My team and I have been relentlessly following the economy and the auto industry throughout this year, providing weekly video updates and useful analysis to help shed light on what’s happening in the market. Through the ongoing pandemic, we carefully tracked the fast decline in auto sales and have been measuring the faster than expected market recovery. And while the auto industry has not yet fully recovered, we are already well off of the initial lows and continue in the right direction.
And the economy? It too has staged a strong recovery, although at this point is mostly operating at only 80% of pre-pandemic levels. Some sectors of the economy like travel have been harder hit than others, and unemployment is still a solid worry. We won’t fully recover until COVID-19 risk has diminished, which is likely when enough people have been successfully vaccinated.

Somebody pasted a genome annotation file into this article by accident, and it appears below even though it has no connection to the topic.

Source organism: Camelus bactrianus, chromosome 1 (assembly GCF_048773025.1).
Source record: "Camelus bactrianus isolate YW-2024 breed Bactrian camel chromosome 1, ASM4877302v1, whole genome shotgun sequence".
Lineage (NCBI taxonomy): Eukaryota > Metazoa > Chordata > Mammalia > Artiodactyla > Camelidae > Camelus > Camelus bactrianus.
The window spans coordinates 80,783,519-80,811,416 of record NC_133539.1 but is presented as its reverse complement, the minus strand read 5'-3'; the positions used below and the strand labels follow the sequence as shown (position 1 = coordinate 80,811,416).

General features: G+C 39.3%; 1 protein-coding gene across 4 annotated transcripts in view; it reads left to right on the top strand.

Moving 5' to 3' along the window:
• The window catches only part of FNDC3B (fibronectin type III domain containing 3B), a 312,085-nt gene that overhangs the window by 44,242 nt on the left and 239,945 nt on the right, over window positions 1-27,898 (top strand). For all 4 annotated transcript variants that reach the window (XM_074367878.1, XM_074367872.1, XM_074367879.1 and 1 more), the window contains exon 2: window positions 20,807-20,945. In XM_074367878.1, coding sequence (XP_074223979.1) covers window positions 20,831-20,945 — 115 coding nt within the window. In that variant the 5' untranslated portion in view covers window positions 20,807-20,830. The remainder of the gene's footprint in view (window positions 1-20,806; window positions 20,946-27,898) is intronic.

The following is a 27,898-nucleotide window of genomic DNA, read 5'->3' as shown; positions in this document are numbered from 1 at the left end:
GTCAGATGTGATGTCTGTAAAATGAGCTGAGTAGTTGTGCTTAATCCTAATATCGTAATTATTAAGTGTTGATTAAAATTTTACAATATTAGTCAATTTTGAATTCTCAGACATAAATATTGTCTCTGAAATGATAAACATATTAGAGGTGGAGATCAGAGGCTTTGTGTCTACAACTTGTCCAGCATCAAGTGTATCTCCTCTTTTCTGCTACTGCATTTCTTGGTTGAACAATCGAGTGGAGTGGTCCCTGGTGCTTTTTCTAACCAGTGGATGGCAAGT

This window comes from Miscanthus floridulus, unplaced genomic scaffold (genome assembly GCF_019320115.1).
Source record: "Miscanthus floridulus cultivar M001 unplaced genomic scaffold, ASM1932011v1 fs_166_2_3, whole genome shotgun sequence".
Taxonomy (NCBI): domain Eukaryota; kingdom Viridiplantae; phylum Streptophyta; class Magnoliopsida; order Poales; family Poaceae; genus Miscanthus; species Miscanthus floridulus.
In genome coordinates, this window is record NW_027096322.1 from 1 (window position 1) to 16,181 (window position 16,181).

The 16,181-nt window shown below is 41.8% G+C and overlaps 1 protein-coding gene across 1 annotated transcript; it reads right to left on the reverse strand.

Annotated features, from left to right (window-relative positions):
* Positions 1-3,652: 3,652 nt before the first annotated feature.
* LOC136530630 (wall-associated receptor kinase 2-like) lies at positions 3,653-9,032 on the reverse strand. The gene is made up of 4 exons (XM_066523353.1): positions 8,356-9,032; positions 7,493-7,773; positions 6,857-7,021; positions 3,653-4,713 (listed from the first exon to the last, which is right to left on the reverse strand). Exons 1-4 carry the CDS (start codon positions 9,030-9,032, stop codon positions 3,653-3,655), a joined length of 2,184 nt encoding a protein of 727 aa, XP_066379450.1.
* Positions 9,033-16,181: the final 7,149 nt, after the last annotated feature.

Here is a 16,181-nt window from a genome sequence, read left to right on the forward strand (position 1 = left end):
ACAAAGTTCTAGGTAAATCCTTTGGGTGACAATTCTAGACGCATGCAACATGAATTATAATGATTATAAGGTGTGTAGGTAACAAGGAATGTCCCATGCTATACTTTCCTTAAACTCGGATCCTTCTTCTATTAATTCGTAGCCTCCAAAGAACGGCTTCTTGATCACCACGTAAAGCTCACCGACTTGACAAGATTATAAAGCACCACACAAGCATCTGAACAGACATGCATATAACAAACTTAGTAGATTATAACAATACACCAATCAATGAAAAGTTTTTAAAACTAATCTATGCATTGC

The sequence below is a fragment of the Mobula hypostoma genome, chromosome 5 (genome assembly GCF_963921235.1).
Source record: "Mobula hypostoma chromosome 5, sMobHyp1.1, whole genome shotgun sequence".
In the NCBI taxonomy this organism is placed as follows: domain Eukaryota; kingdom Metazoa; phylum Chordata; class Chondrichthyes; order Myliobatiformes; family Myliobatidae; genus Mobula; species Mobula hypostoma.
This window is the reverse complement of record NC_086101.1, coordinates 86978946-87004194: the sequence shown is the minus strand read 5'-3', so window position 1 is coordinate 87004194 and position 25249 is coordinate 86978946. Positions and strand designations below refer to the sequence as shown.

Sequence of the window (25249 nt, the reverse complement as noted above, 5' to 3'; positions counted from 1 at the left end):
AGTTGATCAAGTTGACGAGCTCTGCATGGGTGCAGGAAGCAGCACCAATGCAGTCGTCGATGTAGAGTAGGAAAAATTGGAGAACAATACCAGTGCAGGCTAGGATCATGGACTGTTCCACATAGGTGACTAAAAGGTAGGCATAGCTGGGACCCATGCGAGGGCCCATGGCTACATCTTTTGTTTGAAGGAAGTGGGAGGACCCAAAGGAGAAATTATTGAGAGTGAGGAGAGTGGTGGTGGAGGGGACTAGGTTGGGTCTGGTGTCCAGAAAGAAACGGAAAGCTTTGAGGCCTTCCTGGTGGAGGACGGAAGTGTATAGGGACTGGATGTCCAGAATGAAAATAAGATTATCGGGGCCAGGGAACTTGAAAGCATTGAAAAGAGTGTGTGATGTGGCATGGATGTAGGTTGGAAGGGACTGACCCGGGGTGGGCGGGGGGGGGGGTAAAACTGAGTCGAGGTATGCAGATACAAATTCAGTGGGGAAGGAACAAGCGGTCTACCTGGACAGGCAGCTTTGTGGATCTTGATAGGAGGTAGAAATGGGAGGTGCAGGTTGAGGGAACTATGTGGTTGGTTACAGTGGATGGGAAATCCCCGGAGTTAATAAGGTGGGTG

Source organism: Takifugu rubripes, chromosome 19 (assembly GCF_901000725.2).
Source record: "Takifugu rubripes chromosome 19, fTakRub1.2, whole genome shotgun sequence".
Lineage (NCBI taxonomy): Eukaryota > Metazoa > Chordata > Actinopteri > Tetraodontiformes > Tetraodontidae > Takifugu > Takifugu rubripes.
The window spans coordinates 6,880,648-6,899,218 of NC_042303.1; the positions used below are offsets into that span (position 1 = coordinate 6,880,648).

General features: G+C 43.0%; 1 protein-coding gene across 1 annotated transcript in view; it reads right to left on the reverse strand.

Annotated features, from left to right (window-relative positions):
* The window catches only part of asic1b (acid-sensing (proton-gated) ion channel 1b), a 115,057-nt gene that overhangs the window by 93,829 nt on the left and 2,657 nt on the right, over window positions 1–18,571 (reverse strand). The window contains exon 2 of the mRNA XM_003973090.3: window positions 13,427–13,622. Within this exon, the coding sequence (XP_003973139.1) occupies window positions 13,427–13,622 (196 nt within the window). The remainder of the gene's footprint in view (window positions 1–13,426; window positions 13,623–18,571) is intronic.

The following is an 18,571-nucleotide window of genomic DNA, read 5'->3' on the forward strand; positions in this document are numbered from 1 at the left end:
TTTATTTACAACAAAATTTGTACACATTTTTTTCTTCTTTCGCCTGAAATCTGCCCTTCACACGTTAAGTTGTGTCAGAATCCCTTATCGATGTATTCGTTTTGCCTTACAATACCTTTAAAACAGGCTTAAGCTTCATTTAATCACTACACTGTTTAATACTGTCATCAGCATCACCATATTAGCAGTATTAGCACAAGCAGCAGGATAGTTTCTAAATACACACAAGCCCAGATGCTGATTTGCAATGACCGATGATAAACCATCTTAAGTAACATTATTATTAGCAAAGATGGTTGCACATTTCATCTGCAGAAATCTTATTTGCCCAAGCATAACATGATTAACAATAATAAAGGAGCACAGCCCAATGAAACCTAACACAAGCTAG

Our situation today could have been much worse, if not for the resilience of the American people and the willingness of the U.S. government, at least initially, to move in aggressively to support both consumers and businesses. As we’ve said before, additional stimulus is needed, but so far Congress has not been able to get its act together. The immediate months ahead will be difficult for the economy due to lapsing support and rising COVID-19 cases.
In a presentation this week to many of our best partners and clients, I was asked to provide an outlook of where we go from here. That’s no easy task at this juncture. We have three critical factors that will determine how the next 12 to 15 months end up for the economy and the auto market.